I was a long term sufferer of Mondayitis. For me, it used to creep in on Sunday evening and last until Monday lunchtime. By then I was back in the groove, doing what I did best and excited about achieving wins and overcoming obstacles in the week ahead.
I loved working in big corporations. The challenge, the brand, the people. I loved planning what the next rung up the ladder would be. Then it changed – I lost my groove and the Mondayitis seemed to last all week.
The excitement disappeared. I was bored and demotivated. Something was missing and I couldn’t quite put my finger on what it was.Was it time to leave behind a world I had become comfortable with,ditch the corporate ladder and be my own boss? Would I be able to do it? What would people say? What if I failed? And what about that healthy income!
According to an independent study by Servcorp1, it takes up to a year for Australian entrepreneurs to overcome fears and doubts before starting their business. These fears included concerns about money, fear of leaving a secure job, failure and perceived lack of expertise.
It makes perfect sense – I was one of those with fears and doubts.
I think it takes even more than a year for ‘to be’ entrepreneurs to just give it a go. ‘Now’s not the right time’ is a great excuse. And that’s all that attitude is great for – an excuse. Why wait for tomorrow? There is always going to be ‘other stuff’ going on in life whether planned or unplanned. That’s what happens. Why procrastinate over a decision that has one of the biggest impacts – on your life, happiness and your future.
Is it risky to set up a business – sure is. What is even more risky is staying in a job that is unfulfilling and unrewarding. Because with the pace of change, technology innovations and disruption all happening at a faster rate, we live in an age where no jobs are guaranteed.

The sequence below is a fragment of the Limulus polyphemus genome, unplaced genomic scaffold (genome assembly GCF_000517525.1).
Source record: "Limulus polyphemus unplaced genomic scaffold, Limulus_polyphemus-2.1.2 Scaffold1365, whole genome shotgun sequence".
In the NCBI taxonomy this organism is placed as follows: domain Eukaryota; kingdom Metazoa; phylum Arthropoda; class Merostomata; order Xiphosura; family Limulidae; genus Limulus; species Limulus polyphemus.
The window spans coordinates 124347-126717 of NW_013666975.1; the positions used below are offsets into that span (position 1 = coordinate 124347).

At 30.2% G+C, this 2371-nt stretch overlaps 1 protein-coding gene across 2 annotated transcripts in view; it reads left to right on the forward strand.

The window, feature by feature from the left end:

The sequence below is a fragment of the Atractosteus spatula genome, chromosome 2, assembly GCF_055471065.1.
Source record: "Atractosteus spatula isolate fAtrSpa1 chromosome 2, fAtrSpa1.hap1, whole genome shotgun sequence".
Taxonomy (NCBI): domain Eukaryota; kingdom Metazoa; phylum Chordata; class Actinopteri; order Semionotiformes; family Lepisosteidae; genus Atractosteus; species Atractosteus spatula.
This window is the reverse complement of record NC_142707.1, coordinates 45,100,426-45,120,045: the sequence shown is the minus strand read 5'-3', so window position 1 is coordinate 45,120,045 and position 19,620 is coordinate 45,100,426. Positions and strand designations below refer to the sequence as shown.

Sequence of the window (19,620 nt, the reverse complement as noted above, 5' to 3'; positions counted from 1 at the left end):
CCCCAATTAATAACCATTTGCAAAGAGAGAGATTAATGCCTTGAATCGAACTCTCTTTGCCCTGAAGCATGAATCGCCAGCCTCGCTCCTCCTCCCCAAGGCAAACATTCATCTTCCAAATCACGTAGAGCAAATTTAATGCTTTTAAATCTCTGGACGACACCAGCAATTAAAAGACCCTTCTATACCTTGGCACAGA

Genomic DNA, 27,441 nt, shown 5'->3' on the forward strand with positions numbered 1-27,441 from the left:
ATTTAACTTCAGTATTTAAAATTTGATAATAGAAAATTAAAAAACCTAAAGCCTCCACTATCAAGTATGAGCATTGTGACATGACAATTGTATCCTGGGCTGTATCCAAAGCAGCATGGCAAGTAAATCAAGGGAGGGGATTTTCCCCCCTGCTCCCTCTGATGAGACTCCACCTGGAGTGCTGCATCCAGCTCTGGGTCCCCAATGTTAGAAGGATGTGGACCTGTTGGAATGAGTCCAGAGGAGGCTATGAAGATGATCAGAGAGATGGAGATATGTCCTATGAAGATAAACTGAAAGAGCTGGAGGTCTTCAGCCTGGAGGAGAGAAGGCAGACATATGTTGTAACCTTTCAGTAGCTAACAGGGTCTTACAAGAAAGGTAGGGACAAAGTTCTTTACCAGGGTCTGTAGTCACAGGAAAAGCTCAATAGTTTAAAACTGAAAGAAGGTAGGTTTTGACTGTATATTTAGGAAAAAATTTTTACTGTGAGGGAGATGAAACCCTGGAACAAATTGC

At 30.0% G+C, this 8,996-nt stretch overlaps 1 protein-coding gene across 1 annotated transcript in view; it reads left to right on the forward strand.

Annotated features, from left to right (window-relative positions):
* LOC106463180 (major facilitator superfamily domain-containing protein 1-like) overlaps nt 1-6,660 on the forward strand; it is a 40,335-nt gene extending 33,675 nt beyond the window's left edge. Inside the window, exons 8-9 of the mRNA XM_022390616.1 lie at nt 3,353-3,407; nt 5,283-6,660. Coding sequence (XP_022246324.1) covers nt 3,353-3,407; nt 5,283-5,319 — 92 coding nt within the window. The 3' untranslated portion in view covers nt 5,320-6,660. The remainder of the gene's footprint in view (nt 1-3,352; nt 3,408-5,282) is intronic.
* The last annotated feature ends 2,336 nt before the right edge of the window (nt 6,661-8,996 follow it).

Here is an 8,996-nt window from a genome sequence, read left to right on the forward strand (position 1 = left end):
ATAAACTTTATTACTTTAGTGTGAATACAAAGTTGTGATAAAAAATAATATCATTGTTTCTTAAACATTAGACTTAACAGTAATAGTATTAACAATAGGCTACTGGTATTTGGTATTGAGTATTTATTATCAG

The idea that you provide your loyalty to one organisation and receive job security in return isn’t as significant as it used to be. These days it’s about demonstrating agility and diversity. Most of us have experienced ourselves or know of others that have lost jobs because the company restructured, the role was replaced by technology or it was no longer needed.
Essentially, there is no such thing as job security anymore. Even the profitable, well performing companies roll out redundancy programs due to strategy change or leadership change for example. You can’t expect a company to look after you. You need to look after you.
The learning curve is big and will vary depending on the chosen venture. It’s also highly likely there will be bumps in the road. Though don’t forget that corporate experience affords substantial knowledge and business nous. The skills that need to be learnt to adapt to business ownership are usually easy to pick up or accommodate. Any failure that ensues usually turns out to be the best opportunity for development and growth.
I’m not begrudging big business here. Without them I wouldn’t be where I am today with the exposure to training, great mentors and opportunities. Key skill development and experience and the development of a disciplined mindset are all key foundations in any career.
Small business, the entrepreneurial spirit and the innovation factor all have a big part to play in our economy in Australia. Support is required by talented corporate professionals who have the ability to contribute to business development. We are behind overseas and we need to catch up.
It is true what they say that life begins at the end of your comfort zone. Climbing the ladder was comfortable for me. If I hadn’t of ditched the ladder I would have missed out on one incredible (and ongoing) journey that has and still is taking me to places in life and career I never would have imagined.
Note 1 – Jacobs, D 2015, Entrepreneurs Fear ‘Taking the Plunge’, Dynamic Business, viewed 29 November 2015, http://www.dynamicbusiness.com.au/entrepreneur-profile/ entrepreneurs-fear-taking-the-plunge.html